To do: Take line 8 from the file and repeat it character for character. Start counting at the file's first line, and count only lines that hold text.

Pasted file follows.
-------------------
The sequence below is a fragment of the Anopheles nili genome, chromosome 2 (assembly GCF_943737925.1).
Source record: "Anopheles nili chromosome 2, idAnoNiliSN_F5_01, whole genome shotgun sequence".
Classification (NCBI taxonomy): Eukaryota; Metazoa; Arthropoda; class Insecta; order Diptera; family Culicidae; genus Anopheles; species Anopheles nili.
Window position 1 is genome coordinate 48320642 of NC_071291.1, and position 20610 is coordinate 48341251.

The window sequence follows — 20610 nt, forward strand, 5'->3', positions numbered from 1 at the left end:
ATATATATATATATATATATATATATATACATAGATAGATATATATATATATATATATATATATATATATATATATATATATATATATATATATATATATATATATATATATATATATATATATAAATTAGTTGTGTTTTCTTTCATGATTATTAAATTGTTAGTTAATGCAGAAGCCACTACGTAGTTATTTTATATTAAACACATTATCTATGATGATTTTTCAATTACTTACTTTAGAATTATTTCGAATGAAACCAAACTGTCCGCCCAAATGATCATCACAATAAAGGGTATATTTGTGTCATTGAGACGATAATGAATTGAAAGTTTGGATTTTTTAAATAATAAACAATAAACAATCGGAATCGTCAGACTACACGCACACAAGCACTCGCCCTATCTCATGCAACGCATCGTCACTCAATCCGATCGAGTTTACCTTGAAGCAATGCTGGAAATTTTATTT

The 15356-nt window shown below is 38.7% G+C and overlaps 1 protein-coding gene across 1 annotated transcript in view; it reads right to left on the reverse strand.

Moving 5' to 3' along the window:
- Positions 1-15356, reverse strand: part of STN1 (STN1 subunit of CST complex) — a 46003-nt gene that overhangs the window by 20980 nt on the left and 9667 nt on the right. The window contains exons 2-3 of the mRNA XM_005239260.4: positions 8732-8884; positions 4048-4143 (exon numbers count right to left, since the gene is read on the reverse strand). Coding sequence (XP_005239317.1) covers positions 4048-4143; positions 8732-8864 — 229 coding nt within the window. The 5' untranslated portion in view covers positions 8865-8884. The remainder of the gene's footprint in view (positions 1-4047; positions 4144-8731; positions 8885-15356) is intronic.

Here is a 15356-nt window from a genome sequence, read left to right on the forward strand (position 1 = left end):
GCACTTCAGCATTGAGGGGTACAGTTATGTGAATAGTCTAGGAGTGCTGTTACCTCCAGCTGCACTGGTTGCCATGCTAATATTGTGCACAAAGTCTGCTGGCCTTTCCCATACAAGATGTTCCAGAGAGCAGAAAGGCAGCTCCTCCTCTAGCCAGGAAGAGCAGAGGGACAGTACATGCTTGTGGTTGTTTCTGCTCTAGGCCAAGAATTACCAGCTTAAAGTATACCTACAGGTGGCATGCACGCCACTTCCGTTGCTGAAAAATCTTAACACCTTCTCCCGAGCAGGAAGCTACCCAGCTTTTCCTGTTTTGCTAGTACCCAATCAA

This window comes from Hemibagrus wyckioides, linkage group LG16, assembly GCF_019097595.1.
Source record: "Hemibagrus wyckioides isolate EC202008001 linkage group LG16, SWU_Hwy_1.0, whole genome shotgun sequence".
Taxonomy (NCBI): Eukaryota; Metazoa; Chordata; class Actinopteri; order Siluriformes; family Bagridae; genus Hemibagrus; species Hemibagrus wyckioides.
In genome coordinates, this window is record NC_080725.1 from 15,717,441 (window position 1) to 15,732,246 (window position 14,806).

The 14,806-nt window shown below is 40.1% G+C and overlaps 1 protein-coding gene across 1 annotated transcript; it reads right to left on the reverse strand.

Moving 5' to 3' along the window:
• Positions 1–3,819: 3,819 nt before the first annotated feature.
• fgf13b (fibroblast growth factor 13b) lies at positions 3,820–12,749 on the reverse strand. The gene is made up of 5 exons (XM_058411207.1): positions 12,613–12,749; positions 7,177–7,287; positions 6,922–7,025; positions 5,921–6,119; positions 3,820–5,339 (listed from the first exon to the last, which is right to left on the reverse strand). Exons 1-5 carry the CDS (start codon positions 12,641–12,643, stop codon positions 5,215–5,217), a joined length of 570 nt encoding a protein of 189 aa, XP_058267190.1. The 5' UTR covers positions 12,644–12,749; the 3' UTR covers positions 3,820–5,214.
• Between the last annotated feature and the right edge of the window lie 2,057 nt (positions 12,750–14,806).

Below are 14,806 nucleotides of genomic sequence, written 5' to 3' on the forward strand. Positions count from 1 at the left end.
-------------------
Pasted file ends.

Moving 5' to 3' along the window: